Education And The Discipline Meaning In Education
Most at times seeing or hearing the word education, many people always think of places like schools, colleges, polytechnics, and universities. And when hearing the word, many people often confuse it with schooling or at times they might also look to particular jobs like teaching or tutoring and the problem with this is that education as a discipline entails much more than schooling or particular jobs like teaching or tutoring.
Apparently, education as a field of study is analyzed on different characteristics of a discipline. The term education has a multifaceted meaning. Therefore, before analyzing the nature of education as a discipline it is necessary to first analyze the meaning of the term ‘education’, before going into the discipline meaning in education.
What is Education?
The term “Education” in English, ‖ was taken or derived from the Latin words Educare, Educere, and Educatum. And the term “Educatum”‖ denotes the act of teaching, it also means to train or mold. The terms Educare and Educere mean to bring up, to lead out, or to draw out propulsion, or impetus from inward to outward. These all terms mainly indicate the development of the latent faculties of the child.
The term education stands for both the study of the field and for the formal enterprise (or system) that is being studied. To understand this dual meaning very well, consider these two definitions of education.
The first is a standard definition from the American Heritage Dictionary:
- The act or process of educating or being educated.
- The knowledge or skill obtained or developed by a learning process.
- A Program of instruction of a specified kind or level.
- The field of study that is concerned with the pedagogy of teaching and learning.
- An instructive or enlightening experience.
The second is from the essay on “Education”, by William Frankena in the Dictionary of the History of Ideas:
- As the activity of one doing the educating, the act or process of educating or teaching engaged in by the educator.
- The process or experience of being educated or learning that goes on in the one being educated.
- As the result produced and in the one being educated by the double process of educating and being educated.
- As a discipline or study of education.
From these definitions, it is clear that the term “Education” is used in three senses: Knowledge, Subject, and Process.
In the first sense, all formal and informal knowledge gained by an individual during his or her lifetime is termed as his or her education. When a person achieves a degree up to a certain level, we do not call it education. For example, if a person has secured a Master's Degree then we utilize education in a much-narrowed sense and call or say that the person has achieved education up to Masters Level.
In the second sense, education is used in a sense of discipline. For example, if a person had taken education as a paper or as a discipline during his study in any institution then we utilize education as a subject. As a field of study education is a contemplative search for theory and science of the process of educating. In the third sense, education is used as a process. In fact, when we talk of education, we talk in the third sense i.e. education as a process. As an enterprise, it contains various systems of education and, therefore, primarily an activity. However, in this study, we are dealing only with the second meaning of education i.e. education as a subject or discipline that is taught at various levels. The subject relates itself to the preparation of educators and the study of teaching-learning conditions. Most precisely the discipline of Education can be defined as the study of the process of educating. It studies various factors, methods, and elements involved in the process of educating. In this view, educators look to act with people rather on them. Their task is to educe (related to the Greek notion of educere), to bring out or develop potential. Such education is:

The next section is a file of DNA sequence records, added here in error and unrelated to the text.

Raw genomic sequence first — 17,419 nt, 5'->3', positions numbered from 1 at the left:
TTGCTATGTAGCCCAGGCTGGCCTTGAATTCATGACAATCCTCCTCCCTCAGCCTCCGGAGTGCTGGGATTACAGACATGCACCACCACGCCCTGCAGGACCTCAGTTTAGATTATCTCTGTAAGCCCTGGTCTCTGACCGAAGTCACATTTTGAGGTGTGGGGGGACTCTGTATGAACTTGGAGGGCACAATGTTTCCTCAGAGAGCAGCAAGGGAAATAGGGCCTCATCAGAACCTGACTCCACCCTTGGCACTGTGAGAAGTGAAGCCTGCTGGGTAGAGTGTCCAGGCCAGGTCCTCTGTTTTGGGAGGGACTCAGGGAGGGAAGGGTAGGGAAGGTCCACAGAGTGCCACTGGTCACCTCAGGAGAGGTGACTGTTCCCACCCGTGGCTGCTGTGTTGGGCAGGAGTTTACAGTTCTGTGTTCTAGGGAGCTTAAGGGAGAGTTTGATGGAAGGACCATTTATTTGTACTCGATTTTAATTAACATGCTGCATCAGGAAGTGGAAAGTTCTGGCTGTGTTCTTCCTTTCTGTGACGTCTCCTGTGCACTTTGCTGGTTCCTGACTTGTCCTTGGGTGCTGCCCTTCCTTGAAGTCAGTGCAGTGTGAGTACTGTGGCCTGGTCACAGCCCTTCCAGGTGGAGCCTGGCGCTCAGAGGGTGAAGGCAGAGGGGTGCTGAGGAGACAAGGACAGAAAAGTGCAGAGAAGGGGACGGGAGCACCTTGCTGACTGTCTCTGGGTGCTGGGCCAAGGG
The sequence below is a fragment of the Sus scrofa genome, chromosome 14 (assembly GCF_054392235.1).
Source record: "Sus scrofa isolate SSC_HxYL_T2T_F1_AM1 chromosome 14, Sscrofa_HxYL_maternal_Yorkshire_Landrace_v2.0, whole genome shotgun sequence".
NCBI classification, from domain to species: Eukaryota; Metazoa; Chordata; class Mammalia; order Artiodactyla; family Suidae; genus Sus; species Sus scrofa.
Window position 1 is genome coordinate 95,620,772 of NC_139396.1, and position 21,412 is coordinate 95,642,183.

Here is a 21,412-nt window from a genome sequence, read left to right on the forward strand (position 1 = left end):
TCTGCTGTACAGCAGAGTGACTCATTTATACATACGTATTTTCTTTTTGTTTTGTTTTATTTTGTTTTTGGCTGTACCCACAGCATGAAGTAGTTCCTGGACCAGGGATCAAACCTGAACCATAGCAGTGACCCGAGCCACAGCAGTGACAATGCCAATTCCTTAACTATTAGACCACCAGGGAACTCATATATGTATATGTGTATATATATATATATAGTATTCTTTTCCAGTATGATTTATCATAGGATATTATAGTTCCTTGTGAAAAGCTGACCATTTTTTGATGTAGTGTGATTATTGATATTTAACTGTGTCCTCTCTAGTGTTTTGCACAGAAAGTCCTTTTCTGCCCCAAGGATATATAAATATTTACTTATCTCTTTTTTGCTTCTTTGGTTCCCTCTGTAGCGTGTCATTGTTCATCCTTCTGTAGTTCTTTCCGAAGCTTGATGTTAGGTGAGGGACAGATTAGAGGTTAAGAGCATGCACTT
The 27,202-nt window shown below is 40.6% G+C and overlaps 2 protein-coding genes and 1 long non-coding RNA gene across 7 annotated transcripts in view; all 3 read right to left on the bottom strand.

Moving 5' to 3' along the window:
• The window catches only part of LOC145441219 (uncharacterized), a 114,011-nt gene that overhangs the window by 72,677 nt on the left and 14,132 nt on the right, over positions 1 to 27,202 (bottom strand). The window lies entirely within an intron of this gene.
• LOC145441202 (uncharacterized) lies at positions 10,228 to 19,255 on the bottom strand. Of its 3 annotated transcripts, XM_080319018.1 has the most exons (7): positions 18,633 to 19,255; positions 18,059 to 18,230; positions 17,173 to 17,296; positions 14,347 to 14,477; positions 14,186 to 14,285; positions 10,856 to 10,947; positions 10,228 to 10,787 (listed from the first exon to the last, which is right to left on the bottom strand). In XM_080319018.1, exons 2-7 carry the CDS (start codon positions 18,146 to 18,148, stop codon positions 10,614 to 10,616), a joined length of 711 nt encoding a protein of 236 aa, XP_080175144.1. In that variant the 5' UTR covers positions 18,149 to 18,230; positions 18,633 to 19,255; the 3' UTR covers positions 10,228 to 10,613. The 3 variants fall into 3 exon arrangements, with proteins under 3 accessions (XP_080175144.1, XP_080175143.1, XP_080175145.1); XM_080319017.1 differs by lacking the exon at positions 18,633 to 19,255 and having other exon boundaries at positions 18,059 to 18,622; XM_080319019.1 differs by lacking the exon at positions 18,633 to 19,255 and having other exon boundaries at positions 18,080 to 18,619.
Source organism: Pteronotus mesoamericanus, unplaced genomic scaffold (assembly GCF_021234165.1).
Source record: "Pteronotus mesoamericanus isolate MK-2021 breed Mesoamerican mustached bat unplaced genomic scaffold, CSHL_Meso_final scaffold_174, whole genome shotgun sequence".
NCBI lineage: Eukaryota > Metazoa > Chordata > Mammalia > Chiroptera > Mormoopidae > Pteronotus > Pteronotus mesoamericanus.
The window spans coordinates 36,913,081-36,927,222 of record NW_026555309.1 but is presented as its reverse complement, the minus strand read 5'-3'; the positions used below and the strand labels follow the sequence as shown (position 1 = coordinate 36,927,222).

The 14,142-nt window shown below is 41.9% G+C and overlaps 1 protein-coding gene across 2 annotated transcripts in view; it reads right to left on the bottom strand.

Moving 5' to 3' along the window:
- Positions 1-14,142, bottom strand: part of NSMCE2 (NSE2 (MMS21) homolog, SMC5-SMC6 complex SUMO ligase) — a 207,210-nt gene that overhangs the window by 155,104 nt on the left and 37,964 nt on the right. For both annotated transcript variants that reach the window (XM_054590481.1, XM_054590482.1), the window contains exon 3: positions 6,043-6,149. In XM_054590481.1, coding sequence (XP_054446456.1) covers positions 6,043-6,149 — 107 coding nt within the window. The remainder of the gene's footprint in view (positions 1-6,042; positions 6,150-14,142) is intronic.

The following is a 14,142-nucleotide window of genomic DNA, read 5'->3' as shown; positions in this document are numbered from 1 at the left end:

- Deliberate and hopeful. It is learning we set out to make happen in the belief that people can ‘be more’;
- Informed, respectful, and wise. A process of inviting truth and possibility.
- Grounded in a desire that at all may flourish and share in life. It is a cooperative and inclusive activity that looks to help people to live their lives as well as they can.
It also studies various principles and ideas govern this process. A major purpose of education as a field of study is to help to understand and improve the enterprise. As an activity, the education enterprise is highly complex. Its immediate purpose relates to the intellectual, moral, social, and physical development of our students, and its functions, socially and civically, to maintain and improve a democratic way of life, such complexity, with competing goals and values, requires strong analytical thinking and understanding so that the system is operated in a thoughtful and effective way. Therefore the discipline of education has been designed to prepare scholars who are responsible for both the field of study of education and the educational enterprise.
Education in Primitive and Early Civilized societies
The term education can be applied to primitive societies only in the sense of enculturation, which is the process of cultural transmission. A primitive person, whose culture is the totality of his universe, has a generally fixed sense of cultural progression and timelessness. The model of life is relatively static and absolute, and it is transmitted from one generation to another with little deviation. As for prehistoric education, it can only be inferred from educational practices in surviving primitive societies.
The purpose of primitive education was to guide their children to become good members of their tribe or band. There is a marked emphasis upon training for citizenship because primitive people are highly concerned with the growth of individuals as tribal members and the thorough comprehension of their way of life during the passage from prepuberty to postpuberty.
Because of the variety in the countless thousands of primitive societies, it is difficult to describe any standard and uniform characteristics of prepuberty education. Nevertheless, certain things are practiced commonly within cultures. Children actually participate in the social processes of adult activities, and their participatory learning is based upon what the American anthropologist Margaret Mead called empathy, identification, and imitation. Primitive children, before reaching puberty, learn by doing and observing basic technical practices. Their teachers are not strangers but rather their immediate community.